New rules on sexual harassment – what you need to know.

What are the sexual harassment changes that came into effect in March 2023 and what steps you should take now?

Sexual harassment was unlawful before the recent changes. However, now sex-based harassment will be too.

Sex-based harassment means harassing another person on the basis of their sex where it is anticipated that that person would be offended or humiliated. To give a clear example – No, it is not okay to respond to Jane that it must be her time of the month if she disagrees with you.

For someone to be found to have engaged in sex-based harassment, their behaviour must be “seriously demeaning”. Seriously demeaning is not defined but we think it is likely to follow the reasonableness test, i.e. that a reasonable person would consider that offence or humiliation has taken place.

The amendments now also expand employers’ responsibility in managing sexual or sex-based harassment from their employees to anyone who has a workplace relationship with your organisation – contractors, consultants for example.

The changes also extend to any person who permits sexual or sex-based harassment. These extended obligations are not just on employers, but also on employees who encourage this behaviour.

It begs the question about the role of bystanders, leadership, and culture.

The new changes require employers to actively prevent sexual and sex-based harassment, sex discrimination and victimisation, rather than just responding when a complaint is made. This is known as a “positive duty” and new regulatory powers have been given to the Australian Human Rights Commission to investigate and enforce compliance with this positive duty.

The Commission’s compliance powers will commence in December 2023, giving employers time to make changes to ensure they comply with these new obligations.

Employees can now apply to the Fair Work Commission for a “stop order”. So employees who reasonably believe that they have been sexually harassed at work can apply to the Commission for an order to stop the harassment.

Steps to take now:

  1. Conduct a risk assessment: A staff feedback process such as a staff engagement survey is a great way to do this. You may already have a standard set of broad engagement questions – we recommend expanding on those to include specific questions to get insight into any exposure or risk so you can take steps to address them.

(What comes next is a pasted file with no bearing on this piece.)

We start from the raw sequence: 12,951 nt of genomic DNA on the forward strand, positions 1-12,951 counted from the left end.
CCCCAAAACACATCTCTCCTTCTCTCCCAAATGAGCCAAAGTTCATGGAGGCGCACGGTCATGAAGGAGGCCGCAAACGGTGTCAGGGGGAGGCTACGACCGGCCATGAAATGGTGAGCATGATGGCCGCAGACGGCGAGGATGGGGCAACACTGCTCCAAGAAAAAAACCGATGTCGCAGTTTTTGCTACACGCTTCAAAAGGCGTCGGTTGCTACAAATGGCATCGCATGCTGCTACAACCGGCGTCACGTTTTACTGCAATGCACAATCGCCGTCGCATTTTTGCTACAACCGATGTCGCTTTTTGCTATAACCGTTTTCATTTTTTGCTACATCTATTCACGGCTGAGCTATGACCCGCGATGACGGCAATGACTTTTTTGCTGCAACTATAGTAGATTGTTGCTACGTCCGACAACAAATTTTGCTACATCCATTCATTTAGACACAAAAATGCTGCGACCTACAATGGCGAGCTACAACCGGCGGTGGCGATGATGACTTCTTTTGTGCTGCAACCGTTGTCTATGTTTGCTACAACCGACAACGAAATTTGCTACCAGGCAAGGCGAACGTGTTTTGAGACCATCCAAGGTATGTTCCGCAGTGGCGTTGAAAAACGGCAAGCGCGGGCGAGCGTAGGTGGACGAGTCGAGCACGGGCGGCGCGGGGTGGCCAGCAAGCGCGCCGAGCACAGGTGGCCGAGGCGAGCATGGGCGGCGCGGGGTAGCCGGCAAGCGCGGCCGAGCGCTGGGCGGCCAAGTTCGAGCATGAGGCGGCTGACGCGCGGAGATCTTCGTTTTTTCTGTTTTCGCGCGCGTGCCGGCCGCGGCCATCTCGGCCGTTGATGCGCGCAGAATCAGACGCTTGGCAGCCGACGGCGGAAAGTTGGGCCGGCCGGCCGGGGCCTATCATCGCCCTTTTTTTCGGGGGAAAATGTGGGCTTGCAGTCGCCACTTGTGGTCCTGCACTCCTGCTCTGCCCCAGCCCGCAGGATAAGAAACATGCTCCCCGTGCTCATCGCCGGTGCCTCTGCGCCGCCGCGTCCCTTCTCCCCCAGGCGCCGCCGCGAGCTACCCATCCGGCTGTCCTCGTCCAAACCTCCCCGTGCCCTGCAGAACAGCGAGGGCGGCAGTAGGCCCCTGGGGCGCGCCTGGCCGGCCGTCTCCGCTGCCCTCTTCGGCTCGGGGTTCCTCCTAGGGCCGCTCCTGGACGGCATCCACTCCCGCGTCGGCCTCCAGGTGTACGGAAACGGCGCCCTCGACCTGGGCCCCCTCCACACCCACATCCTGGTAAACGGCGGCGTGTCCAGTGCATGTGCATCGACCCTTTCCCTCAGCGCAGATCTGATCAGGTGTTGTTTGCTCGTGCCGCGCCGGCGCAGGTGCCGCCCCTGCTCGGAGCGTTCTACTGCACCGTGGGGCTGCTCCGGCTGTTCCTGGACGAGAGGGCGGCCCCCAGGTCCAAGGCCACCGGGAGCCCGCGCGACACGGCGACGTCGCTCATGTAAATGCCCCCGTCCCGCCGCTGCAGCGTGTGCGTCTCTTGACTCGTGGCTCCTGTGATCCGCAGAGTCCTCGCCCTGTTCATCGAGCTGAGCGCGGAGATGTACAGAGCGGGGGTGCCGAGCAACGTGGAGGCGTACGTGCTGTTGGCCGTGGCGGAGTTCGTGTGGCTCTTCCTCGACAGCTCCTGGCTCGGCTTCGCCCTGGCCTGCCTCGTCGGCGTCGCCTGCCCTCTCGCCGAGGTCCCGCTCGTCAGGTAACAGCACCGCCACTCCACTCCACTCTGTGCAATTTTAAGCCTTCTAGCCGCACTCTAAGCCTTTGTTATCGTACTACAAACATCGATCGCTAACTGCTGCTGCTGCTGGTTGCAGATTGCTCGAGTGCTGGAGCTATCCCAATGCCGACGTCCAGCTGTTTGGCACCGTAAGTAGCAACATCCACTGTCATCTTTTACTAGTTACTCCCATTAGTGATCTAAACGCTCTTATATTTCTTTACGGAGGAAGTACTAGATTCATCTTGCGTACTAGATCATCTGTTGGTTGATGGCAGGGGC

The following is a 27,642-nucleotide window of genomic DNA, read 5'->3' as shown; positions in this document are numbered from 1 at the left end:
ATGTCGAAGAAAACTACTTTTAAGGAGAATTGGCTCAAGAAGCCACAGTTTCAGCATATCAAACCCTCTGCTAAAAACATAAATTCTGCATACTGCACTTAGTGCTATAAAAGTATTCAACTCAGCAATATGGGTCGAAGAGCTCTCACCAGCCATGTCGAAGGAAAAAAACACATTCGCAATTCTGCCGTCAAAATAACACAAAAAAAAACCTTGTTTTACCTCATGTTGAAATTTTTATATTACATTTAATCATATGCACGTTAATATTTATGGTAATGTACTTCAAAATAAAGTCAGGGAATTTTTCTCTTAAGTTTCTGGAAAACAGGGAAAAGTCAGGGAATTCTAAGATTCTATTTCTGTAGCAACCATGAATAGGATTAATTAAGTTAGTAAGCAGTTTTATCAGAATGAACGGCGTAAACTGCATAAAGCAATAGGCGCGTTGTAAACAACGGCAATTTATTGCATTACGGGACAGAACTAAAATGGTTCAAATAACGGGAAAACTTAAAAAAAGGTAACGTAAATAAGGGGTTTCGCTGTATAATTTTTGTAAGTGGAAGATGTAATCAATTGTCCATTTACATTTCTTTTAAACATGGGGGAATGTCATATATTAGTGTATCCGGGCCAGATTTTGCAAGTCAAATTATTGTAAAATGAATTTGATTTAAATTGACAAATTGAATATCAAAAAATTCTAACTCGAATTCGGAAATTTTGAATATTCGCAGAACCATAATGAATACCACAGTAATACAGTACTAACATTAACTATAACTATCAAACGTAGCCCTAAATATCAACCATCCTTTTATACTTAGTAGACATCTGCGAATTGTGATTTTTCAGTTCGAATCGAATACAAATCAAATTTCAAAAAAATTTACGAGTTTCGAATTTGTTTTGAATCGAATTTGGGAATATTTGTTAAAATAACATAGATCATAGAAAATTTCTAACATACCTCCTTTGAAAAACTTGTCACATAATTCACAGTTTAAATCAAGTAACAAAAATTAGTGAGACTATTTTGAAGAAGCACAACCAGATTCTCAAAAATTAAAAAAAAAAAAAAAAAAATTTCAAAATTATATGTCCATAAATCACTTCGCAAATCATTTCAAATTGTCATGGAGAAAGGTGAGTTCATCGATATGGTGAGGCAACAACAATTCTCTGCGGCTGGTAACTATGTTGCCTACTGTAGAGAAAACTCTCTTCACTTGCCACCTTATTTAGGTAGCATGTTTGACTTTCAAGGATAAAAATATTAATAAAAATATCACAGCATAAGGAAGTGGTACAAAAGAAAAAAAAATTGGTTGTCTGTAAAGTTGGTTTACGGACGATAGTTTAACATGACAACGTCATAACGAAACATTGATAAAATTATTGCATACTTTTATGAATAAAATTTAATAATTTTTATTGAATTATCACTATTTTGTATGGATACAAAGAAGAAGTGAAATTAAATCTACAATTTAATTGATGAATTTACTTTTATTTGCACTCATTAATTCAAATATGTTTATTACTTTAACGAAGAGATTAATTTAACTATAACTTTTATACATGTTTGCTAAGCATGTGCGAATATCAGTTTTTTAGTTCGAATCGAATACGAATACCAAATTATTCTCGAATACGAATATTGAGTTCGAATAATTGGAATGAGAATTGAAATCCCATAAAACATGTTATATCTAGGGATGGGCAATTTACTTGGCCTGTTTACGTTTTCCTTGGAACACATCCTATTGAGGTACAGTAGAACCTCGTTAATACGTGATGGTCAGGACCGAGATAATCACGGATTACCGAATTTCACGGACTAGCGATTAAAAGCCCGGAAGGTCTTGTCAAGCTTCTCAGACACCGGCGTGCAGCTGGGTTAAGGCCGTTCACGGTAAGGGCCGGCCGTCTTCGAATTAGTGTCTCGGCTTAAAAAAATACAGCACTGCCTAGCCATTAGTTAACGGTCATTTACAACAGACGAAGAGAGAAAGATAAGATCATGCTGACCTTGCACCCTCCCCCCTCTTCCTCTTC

2. Make sure your employees – and anyone else who has a workplace relationship with your business – understand what is acceptable and what is not.
  3. Lead from the top with your message on expectations – at the #AICD Executive Briefing late last year, Ann Sherry AO FAICD highlighted sexual harassment as a Board issue, noting that Boards should consider what is required of them including knowing if their organisation is managing this area well. We anticipate legislation outlining directors’ responsibilities in this area and recommend this as a board-level responsibility in addition to a Leadership/Management-level – responsibility. The risk assessment approach outlined above should include board-level reporting and monitoring to ensure that risks are surfaced, managed, monitored, and any risk mitigated.
  4. Update employment contracts to expressly include sexual harassment within the definition of serious misconduct.
  5. Ensure that you have policies in place that reflect the changes and make sure they are easily accessible. There are great cloud-based HR platforms available that manage this very well. Look for a platform that comes pre-populated with compliant policies that are underwritten by employment lawyers, and that are updated as changes occur. Also, look for one that creates an audit trail of policy releases and acknowledgments by employees/others.
  6. Ensure that an appropriate framework is in place to manage any claims.
  7. Implement regular sexual harassment training for all staff – we recommend that this training be part of your Onboarding process, and repeated at least annually.

The new laws clarify that all Australian workplaces must take action to prevent and manage sexual harassment.

If you need help navigating an approach to these new laws, get in touch with us at [email protected].